Tax credits were meant to reduce poverty and make work pay but up to £5.8 billion of tax credits goes uncollected each year, according to the previous government’s figures.
The Citizens Advice Bureau has found that only 1 in 5 entitled people actually claim working tax credit, many fearful of bureaucratic errors and unsolicited future debt. Advertised as “Money With Your Name On It” to offset low wages and provide vital support for lower income families, countless honest workers trusted HM Revenue and Customs to correctly calculate their entitlement, and spent their money in good faith providing for their dependents. The draconian recovery tactics now used by HMRC to snatch back historic overpayments strikes terror into the heart of innocent people and would be the envy of any dictatorship; totally inappropriate to a nation whose pride is its sense of fair play. HMRC is allowed to endlessly admit sloppy mistakes on overpaid claims, yet continually absolve itself of all responsibility, being its own judge and jury. Millions of pounds are being spent in the pursuit of money which has already gone, whilst the low take-up of tax credits is marvelled at, analysed and dissected, and further money thrown at encouraging reluctant lower income families to claim. Meanwhile the obvious solution is ignored.
We need our new government to grant an immediate Amnesty of all non-fraudulent overpayment claims. If shame and compassion haven’t to date prompted an urgent write-off, the staggering long-term costs of deadlock dispute should. One look at the balance sheet for recovery versus write-off should soon convince any critic that under the current, draconian recovery policy, the Treasury’s resources are diverted and overstretched on an endless bureaucratic trail that invariably ends up costing more than is recovered from the hapless overpayment victim. The system cannot move forward because it is chaotically busy looking back, haemorrhaging scarce public money as it goes.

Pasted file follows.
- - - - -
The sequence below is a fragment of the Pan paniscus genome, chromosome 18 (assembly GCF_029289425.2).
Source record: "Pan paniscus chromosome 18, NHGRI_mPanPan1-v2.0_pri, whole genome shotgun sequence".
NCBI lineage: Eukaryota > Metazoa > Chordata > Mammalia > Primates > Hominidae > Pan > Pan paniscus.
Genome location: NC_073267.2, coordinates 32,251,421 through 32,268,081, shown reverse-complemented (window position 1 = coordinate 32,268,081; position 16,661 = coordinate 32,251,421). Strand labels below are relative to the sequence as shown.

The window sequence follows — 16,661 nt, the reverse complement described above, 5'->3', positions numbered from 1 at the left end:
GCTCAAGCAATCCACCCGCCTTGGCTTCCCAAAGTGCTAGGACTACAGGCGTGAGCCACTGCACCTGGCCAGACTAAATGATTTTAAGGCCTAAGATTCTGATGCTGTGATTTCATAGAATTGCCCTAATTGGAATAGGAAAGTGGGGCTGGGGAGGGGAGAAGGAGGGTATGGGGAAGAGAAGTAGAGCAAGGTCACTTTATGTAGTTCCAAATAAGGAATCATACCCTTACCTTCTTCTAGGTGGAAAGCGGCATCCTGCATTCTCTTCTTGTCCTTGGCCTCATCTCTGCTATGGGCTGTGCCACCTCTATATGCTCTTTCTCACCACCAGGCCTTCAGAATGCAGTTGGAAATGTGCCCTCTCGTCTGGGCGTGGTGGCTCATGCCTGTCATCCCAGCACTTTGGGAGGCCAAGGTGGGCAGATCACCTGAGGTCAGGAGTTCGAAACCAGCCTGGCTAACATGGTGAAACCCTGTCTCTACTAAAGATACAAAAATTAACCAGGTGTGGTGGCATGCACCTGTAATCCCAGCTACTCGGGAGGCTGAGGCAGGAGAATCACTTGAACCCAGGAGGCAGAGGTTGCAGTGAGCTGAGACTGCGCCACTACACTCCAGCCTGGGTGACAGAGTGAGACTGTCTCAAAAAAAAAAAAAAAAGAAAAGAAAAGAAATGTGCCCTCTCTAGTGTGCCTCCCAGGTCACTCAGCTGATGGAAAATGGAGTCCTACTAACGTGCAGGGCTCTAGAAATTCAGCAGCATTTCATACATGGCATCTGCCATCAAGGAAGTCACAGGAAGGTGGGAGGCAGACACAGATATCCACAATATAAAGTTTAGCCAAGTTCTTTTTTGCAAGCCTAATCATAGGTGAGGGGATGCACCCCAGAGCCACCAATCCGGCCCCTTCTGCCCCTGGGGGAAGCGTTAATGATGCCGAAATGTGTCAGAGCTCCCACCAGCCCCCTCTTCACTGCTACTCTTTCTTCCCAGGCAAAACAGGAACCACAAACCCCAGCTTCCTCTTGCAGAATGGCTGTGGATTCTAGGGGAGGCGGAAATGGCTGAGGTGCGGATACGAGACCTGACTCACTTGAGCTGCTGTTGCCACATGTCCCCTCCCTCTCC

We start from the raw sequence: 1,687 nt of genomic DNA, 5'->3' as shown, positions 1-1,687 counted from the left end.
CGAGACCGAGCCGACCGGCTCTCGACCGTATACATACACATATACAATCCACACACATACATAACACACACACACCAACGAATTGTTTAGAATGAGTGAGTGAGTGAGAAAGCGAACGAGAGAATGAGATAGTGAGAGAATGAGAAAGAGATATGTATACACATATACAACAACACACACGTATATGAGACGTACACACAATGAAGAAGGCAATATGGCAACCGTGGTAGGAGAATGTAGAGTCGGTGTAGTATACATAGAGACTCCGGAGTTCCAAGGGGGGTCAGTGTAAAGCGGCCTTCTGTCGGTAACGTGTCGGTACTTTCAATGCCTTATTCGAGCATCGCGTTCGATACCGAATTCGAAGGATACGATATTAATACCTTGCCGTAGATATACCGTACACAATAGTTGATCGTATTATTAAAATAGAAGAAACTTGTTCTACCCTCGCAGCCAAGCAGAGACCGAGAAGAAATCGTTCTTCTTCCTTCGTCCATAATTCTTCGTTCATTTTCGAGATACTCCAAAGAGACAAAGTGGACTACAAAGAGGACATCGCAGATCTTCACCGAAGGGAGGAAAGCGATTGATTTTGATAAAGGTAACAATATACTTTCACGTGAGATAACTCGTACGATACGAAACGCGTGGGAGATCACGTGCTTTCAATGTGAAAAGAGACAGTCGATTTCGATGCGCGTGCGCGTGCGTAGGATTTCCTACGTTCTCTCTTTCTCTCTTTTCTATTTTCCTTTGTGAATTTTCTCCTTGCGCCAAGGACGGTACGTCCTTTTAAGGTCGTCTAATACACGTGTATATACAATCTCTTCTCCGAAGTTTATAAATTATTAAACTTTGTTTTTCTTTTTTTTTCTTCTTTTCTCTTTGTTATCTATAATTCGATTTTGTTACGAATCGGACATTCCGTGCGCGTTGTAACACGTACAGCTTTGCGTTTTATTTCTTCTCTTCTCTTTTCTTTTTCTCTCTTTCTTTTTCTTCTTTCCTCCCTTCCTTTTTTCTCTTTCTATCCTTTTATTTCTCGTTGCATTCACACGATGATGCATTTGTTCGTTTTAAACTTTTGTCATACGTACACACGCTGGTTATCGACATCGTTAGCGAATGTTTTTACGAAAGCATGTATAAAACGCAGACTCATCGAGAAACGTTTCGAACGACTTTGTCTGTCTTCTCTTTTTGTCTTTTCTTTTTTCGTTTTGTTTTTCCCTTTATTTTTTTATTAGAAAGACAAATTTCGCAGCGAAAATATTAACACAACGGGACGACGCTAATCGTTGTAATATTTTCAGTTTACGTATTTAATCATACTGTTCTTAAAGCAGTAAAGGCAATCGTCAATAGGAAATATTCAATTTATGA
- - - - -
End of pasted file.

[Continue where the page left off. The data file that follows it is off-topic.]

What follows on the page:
Despite many overpayment victims being kept unaware of their rights, they soon sense injustice and growing numbers are empowering themselves to fight back, through the growing user group Tax Credit Casualties. Every successful case simply adds to the overwhelming body of evidence available that the system, for all the rhetoric of its success, is failing too many honest, hardworking families. Bad practice, data loss, insider fraud, the cruel annulment of previous awards when returned renewal packs go missing, the maternity leave trap, HMRC internal guidance to only discuss the issues claimants themselves raise, the rhetoric-practice gap in exercising Revenue discretion in cases of serious illness, bereavement, mental ill health and acute hardship, breaches of confidentiality and premature court action are just a few examples of injustice.
Every victim successfully evidencing their innocence of blame, through data access requests which cannot lie, provides a further piece of the hellish jigsaw, showing a failing, incompetent and ruthless system. This can no longer be ignored by central government; it is quite simply wrong. Within all our main political parties there are supporters of a full write-off, and an Amnesty has been sought at various times by Citizens Advice, Advice Northern Ireland, the Child Poverty Action Group, One Parent Families, the Royal College of Nursing, the GMB and UNISON and the Parliamentary Ombudsman, among many others.
Campaigners and victims want to see our new government putting just a portion of the unclaimed tax credit billions to good use, freeing the innocent indebted from the nightmare of tax credit overpayment bills, and giving honest victims back their lives and dignity.
I urge everyone, not least our elected MPs, to support a tax credit overpayment Amnesty as an important step towards tackling poverty, encouraging future take-up of tax credits by qualifying families, and securing a safer, fairer tax credit system.